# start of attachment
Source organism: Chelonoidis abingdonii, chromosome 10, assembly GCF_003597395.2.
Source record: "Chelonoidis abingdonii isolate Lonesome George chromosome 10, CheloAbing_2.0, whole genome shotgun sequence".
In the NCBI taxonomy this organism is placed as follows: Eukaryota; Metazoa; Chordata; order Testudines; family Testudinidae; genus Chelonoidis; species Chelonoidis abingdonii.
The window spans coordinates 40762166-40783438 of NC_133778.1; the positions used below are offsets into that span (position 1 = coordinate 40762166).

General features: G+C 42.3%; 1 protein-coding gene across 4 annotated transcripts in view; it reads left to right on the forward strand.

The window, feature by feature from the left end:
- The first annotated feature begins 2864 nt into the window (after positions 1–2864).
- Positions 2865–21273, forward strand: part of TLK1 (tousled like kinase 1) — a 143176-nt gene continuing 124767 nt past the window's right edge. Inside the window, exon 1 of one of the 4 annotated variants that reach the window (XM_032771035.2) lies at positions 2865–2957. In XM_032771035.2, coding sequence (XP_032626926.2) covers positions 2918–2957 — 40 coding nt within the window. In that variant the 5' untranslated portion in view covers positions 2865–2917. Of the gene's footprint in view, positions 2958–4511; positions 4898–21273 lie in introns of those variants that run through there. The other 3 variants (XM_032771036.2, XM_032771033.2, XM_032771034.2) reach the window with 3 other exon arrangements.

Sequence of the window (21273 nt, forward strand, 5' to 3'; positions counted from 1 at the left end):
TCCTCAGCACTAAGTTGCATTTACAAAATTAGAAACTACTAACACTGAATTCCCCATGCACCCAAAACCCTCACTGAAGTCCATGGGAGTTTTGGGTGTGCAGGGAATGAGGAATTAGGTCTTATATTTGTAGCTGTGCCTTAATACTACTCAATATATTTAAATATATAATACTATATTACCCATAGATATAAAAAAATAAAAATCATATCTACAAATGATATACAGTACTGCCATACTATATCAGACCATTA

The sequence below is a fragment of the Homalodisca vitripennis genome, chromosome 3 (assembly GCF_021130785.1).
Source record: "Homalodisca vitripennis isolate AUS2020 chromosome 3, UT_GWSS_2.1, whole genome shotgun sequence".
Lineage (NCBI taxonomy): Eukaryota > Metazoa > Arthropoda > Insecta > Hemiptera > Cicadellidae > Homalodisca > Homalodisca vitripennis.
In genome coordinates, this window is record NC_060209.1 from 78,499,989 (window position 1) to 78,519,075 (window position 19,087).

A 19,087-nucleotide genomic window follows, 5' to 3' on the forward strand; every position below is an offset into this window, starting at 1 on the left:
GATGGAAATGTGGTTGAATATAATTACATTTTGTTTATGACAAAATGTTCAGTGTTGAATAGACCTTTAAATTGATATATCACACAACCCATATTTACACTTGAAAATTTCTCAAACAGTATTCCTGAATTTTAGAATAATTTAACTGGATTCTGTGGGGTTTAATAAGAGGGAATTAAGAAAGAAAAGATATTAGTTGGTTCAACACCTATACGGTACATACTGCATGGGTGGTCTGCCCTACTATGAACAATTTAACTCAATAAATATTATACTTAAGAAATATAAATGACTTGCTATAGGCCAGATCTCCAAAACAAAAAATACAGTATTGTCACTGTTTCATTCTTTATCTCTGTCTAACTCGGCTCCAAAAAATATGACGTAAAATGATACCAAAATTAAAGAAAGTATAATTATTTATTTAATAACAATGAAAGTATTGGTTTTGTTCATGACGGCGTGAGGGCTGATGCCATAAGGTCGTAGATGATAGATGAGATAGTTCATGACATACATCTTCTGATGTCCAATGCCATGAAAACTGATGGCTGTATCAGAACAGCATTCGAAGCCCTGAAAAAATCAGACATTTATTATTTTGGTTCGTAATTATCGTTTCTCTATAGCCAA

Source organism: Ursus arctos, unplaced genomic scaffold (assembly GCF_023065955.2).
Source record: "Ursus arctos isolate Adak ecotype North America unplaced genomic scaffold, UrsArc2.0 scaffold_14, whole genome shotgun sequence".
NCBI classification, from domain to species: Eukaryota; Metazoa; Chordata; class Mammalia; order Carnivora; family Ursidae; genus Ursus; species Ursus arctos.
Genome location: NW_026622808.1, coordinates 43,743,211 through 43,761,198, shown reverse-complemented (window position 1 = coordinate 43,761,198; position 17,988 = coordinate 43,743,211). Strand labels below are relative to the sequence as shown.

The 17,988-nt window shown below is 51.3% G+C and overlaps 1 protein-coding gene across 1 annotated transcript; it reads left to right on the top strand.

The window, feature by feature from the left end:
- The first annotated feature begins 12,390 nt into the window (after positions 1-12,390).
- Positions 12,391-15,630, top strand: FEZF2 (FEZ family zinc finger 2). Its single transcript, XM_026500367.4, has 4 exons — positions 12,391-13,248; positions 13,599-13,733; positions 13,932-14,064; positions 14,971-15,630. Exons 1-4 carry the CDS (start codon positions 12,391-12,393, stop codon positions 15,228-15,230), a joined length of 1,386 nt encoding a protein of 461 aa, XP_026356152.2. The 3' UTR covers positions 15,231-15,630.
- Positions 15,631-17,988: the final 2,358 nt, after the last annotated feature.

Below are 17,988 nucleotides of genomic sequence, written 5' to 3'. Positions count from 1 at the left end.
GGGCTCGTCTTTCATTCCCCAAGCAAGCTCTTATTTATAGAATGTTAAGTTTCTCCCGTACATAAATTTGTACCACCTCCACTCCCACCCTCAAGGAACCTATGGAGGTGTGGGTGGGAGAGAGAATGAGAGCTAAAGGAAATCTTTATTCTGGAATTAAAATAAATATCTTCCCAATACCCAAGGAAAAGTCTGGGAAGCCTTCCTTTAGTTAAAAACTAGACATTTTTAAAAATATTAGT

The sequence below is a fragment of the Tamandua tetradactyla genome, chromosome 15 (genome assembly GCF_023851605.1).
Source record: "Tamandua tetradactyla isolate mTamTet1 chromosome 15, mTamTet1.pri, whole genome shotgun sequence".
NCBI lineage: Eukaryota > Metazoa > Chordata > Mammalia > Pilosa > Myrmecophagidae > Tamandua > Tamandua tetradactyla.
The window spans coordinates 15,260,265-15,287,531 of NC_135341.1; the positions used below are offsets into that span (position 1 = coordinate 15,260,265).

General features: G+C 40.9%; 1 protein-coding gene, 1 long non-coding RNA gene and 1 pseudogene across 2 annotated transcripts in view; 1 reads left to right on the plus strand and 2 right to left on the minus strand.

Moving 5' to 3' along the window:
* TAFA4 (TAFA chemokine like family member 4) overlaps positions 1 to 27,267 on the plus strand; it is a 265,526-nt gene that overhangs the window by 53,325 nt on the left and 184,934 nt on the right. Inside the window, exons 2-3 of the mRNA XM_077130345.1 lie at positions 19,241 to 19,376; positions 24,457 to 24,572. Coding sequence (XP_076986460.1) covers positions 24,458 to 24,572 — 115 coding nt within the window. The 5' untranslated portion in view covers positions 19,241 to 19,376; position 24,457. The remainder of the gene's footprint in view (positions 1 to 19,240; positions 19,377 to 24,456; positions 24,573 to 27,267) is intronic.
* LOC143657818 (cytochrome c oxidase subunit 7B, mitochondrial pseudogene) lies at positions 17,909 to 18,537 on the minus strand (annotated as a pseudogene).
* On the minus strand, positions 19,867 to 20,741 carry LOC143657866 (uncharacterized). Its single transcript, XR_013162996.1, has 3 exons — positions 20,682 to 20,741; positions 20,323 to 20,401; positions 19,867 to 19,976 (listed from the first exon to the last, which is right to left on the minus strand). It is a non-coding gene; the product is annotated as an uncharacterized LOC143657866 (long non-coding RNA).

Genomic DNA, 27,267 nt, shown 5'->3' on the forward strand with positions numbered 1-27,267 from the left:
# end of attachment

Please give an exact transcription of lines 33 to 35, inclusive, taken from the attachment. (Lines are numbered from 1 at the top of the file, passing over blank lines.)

Moving 5' to 3' along the window:
* TAFA4 (TAFA chemokine like family member 4) overlaps positions 1 to 27,267 on the plus strand; it is a 265,526-nt gene that overhangs the window by 53,325 nt on the left and 184,934 nt on the right. Inside the window, exons 2-3 of the mRNA XM_077130345.1 lie at positions 19,241 to 19,376; positions 24,457 to 24,572. Coding sequence (XP_076986460.1) covers positions 24,458 to 24,572 — 115 coding nt within the window. The 5' untranslated portion in view covers positions 19,241 to 19,376; position 24,457. The remainder of the gene's footprint in view (positions 1 to 19,240; positions 19,377 to 24,456; positions 24,573 to 27,267) is intronic.
* LOC143657818 (cytochrome c oxidase subunit 7B, mitochondrial pseudogene) lies at positions 17,909 to 18,537 on the minus strand (annotated as a pseudogene).